Thanks to the Prime Directive blog, I belatedly came across a long list of “Questions for Pro-Choice People” by Prof. Michael Pakaluk. I’ve already responded to most of them with the spectrum argument, but here are three extra questions taken from this list that explore new ground and are worth highlighting.
17. Imagine a woman seeing an ultrasound of her unborn baby. Sometimes the hands and feet are visible, and the baby is sometimes sucking its thumb. Why aren’t such images shown to women considering abortions as part of informed consent?
Works for me. But let’s add conditions to make this practical.
- This should be an option rather than part of a mandatory gauntlet forced on women considering abortion.
- This should not be the first time the woman has seen this information. That is, education should teach about the stages of fetal development as part of comprehensive sex education that would minimize the chances of her having this unwanted pregnancy in the first place.
- The woman’s choices should be made available as soon as possible. Putting obstacles in her way—by closing down nearby clinics, encouraging pharmacists to refuse to offer morning-after pills, and so on—increases the age of the fetus she must consider aborting. If an abortion is to happen, let’s make it early so that the woman doesn’t see a fetus sucking its thumb.
18. “Does anyone wish that his mother had chosen abortion for him? And, if not, then how can he consistently wish that any mother choose abortion for anyone else?”
This is a more eloquent version of my question 4, in an earlier post.
In the first place, if I’d been aborted, I wouldn’t be here to care. In the second, this thinking isn’t far removed from the Quiverfull movement (my thoughts on that here), which encourages no restraint on birth and childishly “lets God decide” how many children to have.
Where do you draw the line? If we are morally obliged to bring to term a 2-week-old fetus, are we also morally obliged to bring to term the thought, “Gee, I wonder if we should have another baby …”?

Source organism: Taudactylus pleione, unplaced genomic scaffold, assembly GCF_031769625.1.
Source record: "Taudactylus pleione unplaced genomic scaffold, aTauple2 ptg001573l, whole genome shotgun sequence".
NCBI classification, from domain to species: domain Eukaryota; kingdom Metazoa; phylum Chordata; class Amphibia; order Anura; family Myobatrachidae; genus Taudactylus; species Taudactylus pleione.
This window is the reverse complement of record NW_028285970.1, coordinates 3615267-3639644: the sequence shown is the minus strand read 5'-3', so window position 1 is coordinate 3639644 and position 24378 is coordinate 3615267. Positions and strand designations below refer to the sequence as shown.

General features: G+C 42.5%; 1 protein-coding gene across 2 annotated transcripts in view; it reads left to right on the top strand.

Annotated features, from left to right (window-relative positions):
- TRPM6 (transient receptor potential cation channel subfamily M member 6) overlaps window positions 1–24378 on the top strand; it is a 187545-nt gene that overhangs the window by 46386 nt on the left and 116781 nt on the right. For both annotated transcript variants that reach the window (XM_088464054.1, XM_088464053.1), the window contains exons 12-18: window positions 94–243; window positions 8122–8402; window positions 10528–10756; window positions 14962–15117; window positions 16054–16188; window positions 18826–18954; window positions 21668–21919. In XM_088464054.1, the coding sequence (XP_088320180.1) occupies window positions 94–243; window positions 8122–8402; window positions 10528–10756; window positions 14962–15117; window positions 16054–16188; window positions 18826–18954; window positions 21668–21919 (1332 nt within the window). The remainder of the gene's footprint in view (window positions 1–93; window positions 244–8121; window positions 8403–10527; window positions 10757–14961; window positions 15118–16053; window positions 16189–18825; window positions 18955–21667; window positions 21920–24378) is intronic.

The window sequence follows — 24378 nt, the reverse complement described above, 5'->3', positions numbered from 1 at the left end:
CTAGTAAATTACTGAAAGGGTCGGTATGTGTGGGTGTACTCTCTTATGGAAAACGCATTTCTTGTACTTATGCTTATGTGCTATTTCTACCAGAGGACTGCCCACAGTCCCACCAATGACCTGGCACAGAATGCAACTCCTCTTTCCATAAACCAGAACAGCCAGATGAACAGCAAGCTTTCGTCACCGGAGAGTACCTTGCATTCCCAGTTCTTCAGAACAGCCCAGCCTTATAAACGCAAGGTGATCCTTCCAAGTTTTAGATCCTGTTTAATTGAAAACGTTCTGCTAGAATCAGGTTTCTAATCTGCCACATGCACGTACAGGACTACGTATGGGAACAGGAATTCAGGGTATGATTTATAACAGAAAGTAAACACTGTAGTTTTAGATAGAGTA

Seeing life as a spectrum is the only way to make sense of this. Yes, that leaves unanswered the question of where to draw the line for abortion, but let’s first agree that a spectrum exists.
19. Let’s suppose that we’re doubtful that the unborn child is a human being with human rights (there is no doubt, but let’s imagine there is). Given this uncertainty, shouldn’t we err on the side of the child?
I agree that there’s no doubt, but I’m sure my confidence is the opposite of yours.
A fetus is not a person. Play games with the name all you want (“The fetus is a Homo sapiens, ‘human being’ is simply a synonym, and if a fetus is a human being, it must have human rights!”), but there’s no ambiguity here. Despite your word games, a newborn baby is still not the same thing as a single cell. There is a spectrum.
- Find the first post in this series about abortion here: A Defense of Abortion Rights: The Spectrum Argument.
- The text of the opinion in Roe v. Wade is available here. Though written in 1973, it gives a thorough analysis of both sides of the issue. Anyone who objects to this decision should probably know what this decision actually says.